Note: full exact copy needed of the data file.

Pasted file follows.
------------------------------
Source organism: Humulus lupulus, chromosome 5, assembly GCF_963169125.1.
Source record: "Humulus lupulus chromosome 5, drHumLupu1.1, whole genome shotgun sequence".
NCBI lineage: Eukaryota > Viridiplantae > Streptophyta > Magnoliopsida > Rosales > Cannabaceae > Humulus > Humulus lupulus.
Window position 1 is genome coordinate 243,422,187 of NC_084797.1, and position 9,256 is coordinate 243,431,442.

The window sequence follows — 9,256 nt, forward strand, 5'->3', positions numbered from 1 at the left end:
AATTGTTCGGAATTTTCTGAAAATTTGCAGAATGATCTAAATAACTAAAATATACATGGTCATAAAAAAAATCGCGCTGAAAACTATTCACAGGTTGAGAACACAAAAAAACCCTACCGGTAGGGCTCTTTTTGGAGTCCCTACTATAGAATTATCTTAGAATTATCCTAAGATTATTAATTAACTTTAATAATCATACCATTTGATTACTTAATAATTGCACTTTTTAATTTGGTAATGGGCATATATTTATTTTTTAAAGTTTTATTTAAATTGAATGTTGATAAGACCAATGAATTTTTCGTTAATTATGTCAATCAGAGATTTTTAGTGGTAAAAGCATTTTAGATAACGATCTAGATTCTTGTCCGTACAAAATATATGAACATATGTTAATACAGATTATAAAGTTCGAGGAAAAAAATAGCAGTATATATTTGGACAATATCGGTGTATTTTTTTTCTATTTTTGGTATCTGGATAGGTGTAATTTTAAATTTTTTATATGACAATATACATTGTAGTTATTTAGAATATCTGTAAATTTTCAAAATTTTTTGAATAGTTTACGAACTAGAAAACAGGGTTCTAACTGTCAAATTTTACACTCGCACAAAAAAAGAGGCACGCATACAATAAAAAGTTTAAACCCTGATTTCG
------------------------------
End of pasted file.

Source organism: Humulus lupulus, chromosome 5, assembly GCF_963169125.1.
Source record: "Humulus lupulus chromosome 5, drHumLupu1.1, whole genome shotgun sequence".
NCBI lineage: Eukaryota > Viridiplantae > Streptophyta > Magnoliopsida > Rosales > Cannabaceae > Humulus > Humulus lupulus.
Window position 1 is genome coordinate 243,422,187 of NC_084797.1, and position 9,256 is coordinate 243,431,442.

The window sequence follows — 9,256 nt, forward strand, 5'->3', positions numbered from 1 at the left end:
AATTGTTCGGAATTTTCTGAAAATTTGCAGAATGATCTAAATAACTAAAATATACATGGTCATAAAAAAAATCGCGCTGAAAACTATTCACAGGTTGAGAACACAAAAAAACCCTACCGGTAGGGCTCTTTTTGGAGTCCCTACTATAGAATTATCTTAGAATTATCCTAAGATTATTAATTAACTTTAATAATCATACCATTTGATTACTTAATAATTGCACTTTTTAATTTGGTAATGGGCATATATTTATTTTTTAAAGTTTTATTTAAATTGAATGTTGATAAGACCAATGAATTTTTCGTTAATTATGTCAATCAGAGATTTTTAGTGGTAAAAGCATTTTAGATAACGATCTAGATTCTTGTCCGTACAAAATATATGAACATATGTTAATACAGATTATAAAGTTCGAGGAAAAAAATAGCAGTATATATTTGGACAATATCGGTGTATTTTTTTTCTATTTTTGGTATCTGGATAGGTGTAATTTTAAATTTTTTATATGACAATATACATTGTAGTTATTTAGAATATCTGTAAATTTTCAAAATTTTTTGAATAGTTTACGAACTAGAAAACAGGGTTCTAACTGTCAAATTTTACACTCGCACAAAAAAAGAGGCACGCATACAATAAAAAGTTTAAACCCTGATTTCG